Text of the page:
Small social circles tied to heart disease death in women

December 01, 2004

Women with suspected coronary artery disease and smaller social networks die at twice the rate of those who have a larger circle of social contacts, according to a new study.

Thomas Rutledge, Ph.D., of VA San Diego Healthcare System and colleagues found that women who had more social contacts and saw them more often also had lower blood glucose and blood pressure levels, lower rates of smoking and other factors that reduced their risk for coronary disease. Women with larger social networks also showed fewer signs of artery blockage during the four-year study.

"The overall magnitude of the social network effect rivaled or exceeded that of more commonly considered biomedical risk factors including smoking, diabetes and hypertension histories," Rutledge and colleagues say.

However, social isolation's effect on heart health might have more to do with differences in income than anything else, the researchers concluded. In their study of 503 older women, Rutledge and colleagues found that annual income was statistically more important than social network size for predicting coronary disease death rates. Women with small social networks were also much more likely to make less than $20,000 a year, they discovered.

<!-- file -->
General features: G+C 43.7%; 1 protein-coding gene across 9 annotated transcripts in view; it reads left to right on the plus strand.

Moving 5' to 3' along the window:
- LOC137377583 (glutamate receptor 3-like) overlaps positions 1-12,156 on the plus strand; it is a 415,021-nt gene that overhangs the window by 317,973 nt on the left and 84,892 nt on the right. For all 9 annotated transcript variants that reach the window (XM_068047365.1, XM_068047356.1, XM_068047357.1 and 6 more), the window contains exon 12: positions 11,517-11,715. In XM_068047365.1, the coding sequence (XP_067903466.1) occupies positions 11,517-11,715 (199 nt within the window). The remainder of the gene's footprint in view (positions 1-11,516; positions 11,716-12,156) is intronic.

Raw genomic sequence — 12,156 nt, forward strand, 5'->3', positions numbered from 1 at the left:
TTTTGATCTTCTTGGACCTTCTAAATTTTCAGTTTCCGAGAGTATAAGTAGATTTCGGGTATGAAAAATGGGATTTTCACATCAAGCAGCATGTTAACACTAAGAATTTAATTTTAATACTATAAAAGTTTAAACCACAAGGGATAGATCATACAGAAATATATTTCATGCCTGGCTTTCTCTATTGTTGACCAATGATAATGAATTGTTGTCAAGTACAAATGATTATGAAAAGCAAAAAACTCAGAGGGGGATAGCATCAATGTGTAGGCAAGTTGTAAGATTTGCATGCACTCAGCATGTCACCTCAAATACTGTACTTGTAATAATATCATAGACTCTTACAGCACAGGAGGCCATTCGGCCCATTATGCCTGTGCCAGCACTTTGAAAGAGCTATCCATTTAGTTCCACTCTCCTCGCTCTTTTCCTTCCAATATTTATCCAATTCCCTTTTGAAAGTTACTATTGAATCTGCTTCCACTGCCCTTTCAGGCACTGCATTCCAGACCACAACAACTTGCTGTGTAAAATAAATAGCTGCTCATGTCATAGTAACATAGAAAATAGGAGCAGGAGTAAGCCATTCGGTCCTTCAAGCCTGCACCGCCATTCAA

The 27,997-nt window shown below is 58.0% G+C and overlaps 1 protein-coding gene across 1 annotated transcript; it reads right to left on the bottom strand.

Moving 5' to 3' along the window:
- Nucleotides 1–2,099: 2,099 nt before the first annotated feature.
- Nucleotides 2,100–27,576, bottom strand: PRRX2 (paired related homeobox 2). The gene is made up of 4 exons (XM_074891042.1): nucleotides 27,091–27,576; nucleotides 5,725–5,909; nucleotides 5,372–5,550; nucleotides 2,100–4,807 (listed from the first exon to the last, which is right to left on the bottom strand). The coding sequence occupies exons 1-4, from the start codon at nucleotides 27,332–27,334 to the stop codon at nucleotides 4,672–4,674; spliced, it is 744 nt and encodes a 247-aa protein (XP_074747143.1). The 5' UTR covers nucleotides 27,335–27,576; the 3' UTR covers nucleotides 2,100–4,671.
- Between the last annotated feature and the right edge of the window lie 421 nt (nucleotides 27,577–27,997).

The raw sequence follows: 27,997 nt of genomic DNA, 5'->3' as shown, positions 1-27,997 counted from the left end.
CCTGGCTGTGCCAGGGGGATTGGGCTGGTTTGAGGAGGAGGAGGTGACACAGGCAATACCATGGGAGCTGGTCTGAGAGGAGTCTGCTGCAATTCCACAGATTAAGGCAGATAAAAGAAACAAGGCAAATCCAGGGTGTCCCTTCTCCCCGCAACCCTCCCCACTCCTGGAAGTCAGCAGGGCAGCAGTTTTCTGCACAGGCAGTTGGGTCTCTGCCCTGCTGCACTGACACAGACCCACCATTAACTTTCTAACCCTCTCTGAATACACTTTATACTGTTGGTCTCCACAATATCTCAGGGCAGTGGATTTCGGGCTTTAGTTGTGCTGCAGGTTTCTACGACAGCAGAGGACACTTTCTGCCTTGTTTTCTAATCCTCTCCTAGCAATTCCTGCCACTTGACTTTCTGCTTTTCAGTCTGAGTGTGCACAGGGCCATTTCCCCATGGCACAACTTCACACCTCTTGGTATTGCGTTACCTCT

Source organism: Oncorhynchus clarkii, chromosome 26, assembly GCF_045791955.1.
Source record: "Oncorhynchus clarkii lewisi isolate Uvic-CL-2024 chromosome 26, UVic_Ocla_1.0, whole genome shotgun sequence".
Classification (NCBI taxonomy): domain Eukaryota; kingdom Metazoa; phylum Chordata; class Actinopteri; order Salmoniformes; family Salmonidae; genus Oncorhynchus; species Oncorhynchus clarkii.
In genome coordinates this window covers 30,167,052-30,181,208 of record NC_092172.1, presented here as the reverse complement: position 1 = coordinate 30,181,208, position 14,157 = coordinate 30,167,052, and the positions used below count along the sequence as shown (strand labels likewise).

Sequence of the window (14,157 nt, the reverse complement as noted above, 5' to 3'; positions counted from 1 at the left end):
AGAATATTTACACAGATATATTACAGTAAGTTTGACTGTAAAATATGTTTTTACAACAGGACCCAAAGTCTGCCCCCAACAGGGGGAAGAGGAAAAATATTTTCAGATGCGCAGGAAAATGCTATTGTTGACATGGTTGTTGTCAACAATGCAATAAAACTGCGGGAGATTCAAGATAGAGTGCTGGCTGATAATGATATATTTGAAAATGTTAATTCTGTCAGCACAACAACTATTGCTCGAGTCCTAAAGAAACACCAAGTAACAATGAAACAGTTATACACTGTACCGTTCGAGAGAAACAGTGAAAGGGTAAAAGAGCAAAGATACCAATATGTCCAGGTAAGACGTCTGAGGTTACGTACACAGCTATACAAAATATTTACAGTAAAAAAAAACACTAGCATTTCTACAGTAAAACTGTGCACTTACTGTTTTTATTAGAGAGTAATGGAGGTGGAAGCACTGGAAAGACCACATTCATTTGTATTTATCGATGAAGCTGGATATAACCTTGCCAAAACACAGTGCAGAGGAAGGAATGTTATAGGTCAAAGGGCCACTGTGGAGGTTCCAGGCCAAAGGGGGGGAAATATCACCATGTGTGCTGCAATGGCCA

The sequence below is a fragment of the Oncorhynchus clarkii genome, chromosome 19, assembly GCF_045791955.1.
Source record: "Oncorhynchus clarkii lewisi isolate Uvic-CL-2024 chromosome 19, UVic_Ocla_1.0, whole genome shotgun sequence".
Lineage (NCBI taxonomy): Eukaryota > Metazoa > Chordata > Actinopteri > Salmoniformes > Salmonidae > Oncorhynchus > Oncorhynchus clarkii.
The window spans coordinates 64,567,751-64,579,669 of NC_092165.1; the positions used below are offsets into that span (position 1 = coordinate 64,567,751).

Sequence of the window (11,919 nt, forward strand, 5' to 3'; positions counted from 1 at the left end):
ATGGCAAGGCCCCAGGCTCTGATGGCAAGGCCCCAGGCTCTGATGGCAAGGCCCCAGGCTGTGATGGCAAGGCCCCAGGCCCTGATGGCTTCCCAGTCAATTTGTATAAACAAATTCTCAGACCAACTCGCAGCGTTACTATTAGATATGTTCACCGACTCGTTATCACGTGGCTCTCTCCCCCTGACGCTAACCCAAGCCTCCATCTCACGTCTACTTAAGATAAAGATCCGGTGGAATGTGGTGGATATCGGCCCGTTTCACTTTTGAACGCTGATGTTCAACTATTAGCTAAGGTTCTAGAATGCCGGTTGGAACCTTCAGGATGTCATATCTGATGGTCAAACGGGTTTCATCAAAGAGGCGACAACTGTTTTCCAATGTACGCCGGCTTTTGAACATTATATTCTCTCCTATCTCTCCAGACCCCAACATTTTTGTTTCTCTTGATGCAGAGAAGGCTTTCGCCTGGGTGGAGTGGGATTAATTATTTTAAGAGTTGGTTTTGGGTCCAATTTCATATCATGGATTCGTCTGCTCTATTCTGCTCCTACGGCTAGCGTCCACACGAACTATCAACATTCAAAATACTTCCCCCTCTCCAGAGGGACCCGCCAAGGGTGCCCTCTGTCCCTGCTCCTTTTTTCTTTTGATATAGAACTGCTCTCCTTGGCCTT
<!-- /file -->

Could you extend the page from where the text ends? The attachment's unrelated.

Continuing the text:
Although the findings point to a link between social isolation and low incomes, "it would be unwarranted from these results to suggest that the solution to social isolation consists of financial handouts," Rutledge and colleagues say.

In fact, they say, coronary disease and its disabling effects could be keeping women from making money and friends.

"For this reason, interventions that improve quality of life or symptom severity may enable women to pursue vocational or social relationships to a greater degree," they say.

In a 2003 study of women age 65 and older, Rutledge and colleagues found that women with larger social networks were less likely to die at a certain age than those with smaller social networks.
-end-
The current study was supported by the National Heart, Lung, and Blood Institute, the National Center for Research Resources, the Gustavus and Louis Pfeiffer Research Foundation, The Women's Guild, Cedars-Sinai Medical Center, the Ladies Hospital Aid Society of Western Pennsylvania, and QMED Inc.

by Becky Ham, Science Writer
Health Behavior News Service

FOR MORE INFORMATION
Health Behavior News Service: 202-387-2829 or www.hbns.org.
Interviews: Contact Thomas Rutledge at thomas.rutledge@med.va.gov.
Psychosomatic Medicine: Contact Victoria White at 352-376-1611, ext. 5300, or psychosomatic@medicine.ufl.edu. Online, visit www.psychosomaticmedicine.org.

Center for Advancing Health

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